Apple has officially said that its online services won’t be affected by a serious flaw in OpenSSL, dubbed as Heartbleed.
After the blow of Heartbleed in OpenSSL(CVE-2014-0160), Apple has stepped up to reassure their users that there is no need to panic as their iOS, OS X and other web-based services are safe from the bug which was disclosed earlier this week.
On Thursday, Apple has confirmed to Re/code, “Apple takes security very seriously. iOS and OS X never incorporated the vulnerable software and key web-based services were not affected.”
So you can sleep a little ‘more confidently’ now. It confirms that all the bug doesn’t affect the leading websites of the Cupertino such as Apple.com, iCloud as well as the discussion board (discussions.apple.com) that don’t make use of OpenSSL.
For those who haven’t heard about the Heartbleed. It’s a security flaw in the open-source cryptography library OpenSSL, which certifies half of million trusted websites (about 17% of all Internet’s secured web servers). The vulnerability allows attacker to steal server’s private keys, users’ session cookies and passwords.
Earlier this month, Neel Mehta of Google’s security team first discovered the flaw in all versions of OpenSSL, and then an engineer at Codenomicon discovered and detailed the bug to the public. Following the revelation, two researchers even demonstrated how they could get access to a vulnerable server and steal private keys.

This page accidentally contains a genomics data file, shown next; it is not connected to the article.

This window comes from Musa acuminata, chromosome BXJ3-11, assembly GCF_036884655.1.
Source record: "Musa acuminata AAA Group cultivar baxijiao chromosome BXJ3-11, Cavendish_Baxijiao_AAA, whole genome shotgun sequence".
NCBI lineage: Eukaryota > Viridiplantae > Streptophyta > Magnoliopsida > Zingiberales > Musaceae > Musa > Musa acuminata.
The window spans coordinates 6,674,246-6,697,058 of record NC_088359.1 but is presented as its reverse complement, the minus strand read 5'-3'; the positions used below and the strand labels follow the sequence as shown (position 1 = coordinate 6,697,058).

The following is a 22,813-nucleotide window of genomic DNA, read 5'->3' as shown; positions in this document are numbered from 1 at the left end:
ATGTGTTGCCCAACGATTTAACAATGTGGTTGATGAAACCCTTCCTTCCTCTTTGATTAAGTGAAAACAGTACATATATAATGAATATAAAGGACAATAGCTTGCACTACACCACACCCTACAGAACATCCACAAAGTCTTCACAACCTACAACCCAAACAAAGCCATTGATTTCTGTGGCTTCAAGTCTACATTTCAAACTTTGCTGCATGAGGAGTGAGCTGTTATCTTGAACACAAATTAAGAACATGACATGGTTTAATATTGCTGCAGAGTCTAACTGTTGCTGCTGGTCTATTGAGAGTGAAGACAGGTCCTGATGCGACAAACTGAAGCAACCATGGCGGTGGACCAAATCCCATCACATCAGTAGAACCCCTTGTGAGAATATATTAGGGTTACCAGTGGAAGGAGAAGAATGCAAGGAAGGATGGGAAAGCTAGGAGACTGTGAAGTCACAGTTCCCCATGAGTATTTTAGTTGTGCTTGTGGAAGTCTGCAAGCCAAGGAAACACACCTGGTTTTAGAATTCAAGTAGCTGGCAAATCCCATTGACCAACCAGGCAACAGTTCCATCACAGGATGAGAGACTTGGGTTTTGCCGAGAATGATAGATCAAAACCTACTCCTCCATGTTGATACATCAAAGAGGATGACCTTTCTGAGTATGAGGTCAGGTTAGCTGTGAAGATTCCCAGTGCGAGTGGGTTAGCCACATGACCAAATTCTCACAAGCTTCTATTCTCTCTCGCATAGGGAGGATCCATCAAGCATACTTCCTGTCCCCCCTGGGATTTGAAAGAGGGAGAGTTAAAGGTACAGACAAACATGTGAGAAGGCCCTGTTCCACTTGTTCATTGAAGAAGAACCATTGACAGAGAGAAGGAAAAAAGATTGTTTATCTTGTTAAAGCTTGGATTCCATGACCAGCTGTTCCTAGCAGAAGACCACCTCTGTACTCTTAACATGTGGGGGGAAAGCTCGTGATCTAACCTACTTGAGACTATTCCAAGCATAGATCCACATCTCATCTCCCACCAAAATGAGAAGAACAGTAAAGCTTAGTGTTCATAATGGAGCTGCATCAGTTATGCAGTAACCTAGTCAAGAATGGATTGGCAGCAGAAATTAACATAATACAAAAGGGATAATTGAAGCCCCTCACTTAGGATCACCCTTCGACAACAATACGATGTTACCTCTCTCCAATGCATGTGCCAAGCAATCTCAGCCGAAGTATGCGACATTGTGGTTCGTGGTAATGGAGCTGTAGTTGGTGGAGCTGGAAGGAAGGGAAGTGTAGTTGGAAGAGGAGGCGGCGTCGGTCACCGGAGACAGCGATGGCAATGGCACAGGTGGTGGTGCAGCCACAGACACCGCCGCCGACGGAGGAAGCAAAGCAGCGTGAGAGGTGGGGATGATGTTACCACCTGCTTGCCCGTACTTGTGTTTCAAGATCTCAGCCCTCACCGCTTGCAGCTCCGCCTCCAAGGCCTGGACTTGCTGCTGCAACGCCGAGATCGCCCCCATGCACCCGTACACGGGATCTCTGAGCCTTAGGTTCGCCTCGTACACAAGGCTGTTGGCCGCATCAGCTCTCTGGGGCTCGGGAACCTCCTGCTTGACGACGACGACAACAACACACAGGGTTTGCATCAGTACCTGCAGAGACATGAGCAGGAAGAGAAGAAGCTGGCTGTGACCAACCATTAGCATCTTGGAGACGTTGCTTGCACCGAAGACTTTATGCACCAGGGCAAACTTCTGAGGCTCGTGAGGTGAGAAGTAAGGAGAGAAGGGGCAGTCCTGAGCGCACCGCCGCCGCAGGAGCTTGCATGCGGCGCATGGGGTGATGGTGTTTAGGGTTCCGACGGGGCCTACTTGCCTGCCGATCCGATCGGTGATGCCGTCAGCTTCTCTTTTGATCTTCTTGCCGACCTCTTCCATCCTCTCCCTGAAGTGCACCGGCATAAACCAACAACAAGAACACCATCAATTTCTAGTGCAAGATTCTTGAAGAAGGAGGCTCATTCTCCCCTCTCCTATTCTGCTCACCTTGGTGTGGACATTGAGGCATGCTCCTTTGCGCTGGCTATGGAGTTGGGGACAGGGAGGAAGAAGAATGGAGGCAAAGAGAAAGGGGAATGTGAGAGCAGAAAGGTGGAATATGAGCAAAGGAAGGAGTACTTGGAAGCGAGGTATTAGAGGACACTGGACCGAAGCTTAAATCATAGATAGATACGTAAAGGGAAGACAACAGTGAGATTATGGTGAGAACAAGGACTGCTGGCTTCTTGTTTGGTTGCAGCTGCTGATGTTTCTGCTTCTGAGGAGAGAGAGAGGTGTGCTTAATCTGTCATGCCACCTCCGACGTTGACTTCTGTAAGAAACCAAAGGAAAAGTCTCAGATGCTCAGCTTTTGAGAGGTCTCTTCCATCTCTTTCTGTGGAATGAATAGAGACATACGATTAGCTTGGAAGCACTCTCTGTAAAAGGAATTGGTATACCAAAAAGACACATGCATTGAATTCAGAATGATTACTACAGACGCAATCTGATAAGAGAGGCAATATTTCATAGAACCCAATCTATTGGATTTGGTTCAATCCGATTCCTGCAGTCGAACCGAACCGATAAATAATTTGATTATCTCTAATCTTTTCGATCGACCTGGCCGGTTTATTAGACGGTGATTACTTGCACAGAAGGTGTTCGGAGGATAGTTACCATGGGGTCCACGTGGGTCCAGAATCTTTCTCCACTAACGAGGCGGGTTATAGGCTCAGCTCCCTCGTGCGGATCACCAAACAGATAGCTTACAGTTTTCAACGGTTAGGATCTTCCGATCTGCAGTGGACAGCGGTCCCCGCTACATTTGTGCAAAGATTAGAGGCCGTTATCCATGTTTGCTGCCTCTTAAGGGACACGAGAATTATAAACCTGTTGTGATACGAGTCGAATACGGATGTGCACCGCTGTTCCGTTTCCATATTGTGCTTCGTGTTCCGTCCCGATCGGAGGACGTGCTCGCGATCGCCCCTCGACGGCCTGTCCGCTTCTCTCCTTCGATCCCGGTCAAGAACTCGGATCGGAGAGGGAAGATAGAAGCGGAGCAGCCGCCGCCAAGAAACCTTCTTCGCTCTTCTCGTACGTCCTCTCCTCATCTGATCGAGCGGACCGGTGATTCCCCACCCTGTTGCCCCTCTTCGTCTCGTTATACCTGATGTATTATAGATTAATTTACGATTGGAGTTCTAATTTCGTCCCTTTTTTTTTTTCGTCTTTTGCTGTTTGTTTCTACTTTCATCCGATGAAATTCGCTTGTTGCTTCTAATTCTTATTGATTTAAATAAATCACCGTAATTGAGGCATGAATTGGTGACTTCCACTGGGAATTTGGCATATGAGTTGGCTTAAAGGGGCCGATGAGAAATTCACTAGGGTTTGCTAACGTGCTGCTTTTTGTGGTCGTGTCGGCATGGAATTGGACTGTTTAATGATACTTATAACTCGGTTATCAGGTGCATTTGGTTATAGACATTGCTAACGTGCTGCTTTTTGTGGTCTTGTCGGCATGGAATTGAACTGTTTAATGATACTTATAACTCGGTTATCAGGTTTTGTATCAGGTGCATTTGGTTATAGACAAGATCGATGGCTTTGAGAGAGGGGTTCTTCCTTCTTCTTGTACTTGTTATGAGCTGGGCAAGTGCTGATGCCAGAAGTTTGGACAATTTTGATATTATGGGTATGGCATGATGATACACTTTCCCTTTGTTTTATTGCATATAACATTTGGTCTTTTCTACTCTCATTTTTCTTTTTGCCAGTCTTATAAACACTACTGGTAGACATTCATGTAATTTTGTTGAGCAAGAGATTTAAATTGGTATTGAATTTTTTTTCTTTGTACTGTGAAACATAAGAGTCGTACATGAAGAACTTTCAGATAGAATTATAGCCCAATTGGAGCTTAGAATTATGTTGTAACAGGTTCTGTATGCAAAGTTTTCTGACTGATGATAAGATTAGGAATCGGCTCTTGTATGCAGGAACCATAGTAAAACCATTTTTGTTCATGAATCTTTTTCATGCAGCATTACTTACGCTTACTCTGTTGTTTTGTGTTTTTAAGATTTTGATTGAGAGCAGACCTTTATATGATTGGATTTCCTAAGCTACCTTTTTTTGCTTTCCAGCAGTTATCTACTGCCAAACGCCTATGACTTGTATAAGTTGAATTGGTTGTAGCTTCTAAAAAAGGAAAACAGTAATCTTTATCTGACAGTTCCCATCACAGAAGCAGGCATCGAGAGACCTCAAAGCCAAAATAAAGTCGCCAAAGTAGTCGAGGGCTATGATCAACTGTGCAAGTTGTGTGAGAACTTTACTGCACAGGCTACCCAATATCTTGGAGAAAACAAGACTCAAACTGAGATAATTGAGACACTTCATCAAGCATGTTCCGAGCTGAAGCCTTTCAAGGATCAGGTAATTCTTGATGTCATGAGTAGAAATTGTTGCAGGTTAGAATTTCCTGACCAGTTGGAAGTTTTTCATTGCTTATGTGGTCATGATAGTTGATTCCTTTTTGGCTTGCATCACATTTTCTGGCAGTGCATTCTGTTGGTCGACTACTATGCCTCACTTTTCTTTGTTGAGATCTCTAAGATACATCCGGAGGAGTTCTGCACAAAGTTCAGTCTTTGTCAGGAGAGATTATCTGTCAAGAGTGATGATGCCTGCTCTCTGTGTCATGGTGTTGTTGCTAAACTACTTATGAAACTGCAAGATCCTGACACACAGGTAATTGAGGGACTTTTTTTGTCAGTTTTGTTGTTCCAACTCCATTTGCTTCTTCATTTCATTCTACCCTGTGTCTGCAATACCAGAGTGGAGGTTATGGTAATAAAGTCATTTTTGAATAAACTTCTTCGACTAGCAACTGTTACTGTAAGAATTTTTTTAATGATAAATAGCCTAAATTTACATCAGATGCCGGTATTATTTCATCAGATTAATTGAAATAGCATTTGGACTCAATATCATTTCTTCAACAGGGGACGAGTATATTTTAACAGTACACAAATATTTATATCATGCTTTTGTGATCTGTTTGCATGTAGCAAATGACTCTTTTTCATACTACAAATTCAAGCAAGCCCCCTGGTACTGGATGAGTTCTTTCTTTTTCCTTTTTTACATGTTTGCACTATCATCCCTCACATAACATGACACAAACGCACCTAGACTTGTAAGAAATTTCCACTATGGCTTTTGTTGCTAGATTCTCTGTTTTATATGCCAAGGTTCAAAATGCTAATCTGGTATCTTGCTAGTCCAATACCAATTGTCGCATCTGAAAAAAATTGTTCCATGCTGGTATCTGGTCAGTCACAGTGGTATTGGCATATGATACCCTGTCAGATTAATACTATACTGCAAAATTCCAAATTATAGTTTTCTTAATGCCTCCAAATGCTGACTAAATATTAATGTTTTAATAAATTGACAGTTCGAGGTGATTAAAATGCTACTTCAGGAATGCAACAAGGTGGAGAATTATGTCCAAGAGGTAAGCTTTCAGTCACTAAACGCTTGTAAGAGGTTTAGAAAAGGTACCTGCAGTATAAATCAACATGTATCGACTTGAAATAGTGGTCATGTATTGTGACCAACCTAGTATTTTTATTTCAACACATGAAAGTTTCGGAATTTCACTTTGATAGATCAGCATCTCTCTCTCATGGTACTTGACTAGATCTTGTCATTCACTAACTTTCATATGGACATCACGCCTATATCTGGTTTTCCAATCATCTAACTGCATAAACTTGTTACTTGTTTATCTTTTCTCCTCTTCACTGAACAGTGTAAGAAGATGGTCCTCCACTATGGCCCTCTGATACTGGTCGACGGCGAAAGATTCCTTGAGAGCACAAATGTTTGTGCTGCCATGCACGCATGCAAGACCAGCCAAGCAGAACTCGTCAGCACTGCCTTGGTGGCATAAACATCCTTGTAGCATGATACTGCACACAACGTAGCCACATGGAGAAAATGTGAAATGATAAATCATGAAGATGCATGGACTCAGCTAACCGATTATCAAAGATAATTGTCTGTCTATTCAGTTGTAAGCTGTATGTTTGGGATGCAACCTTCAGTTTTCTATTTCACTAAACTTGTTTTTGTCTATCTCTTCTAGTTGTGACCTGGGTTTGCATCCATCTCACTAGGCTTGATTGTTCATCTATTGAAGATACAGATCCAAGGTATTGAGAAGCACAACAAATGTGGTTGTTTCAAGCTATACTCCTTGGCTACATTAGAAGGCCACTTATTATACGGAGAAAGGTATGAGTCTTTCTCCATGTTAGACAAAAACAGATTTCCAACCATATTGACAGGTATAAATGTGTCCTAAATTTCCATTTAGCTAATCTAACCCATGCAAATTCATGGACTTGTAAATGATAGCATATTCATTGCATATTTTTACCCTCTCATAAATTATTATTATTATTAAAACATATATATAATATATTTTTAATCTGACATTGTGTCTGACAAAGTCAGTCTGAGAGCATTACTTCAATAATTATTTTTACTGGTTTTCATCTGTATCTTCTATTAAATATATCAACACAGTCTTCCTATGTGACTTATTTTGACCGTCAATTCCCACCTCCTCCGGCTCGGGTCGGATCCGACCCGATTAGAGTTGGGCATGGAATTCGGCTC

The list of affected websites includes as famous as those of Google, Facebook, Dropbox, LastPass, OkCupid, SoundCloud, Steam, Tumblr and Yahoo. Although Yahoo acknowledged that they had fixed the issue, but remained vulnerable for a long time.
Twitter has also claimed that there are aware of a critical vulnerability in OpenSSL. “We were able to determine that twitter.com and api.twitter.com servers were not affected by this vulnerability,” Twitter said.
“We added protections for Facebook’s implementation of OpenSSL before this issue was publicly disclosed, and we’re continuing to monitor the situation closely,” a Facebook spokesman said. “We haven’t detected any signs of suspicious account activity that would suggest a specific action, but we encourage people to take this opportunity to follow good practices and set up a unique password for your Facebook account that you don’t use on other sites.”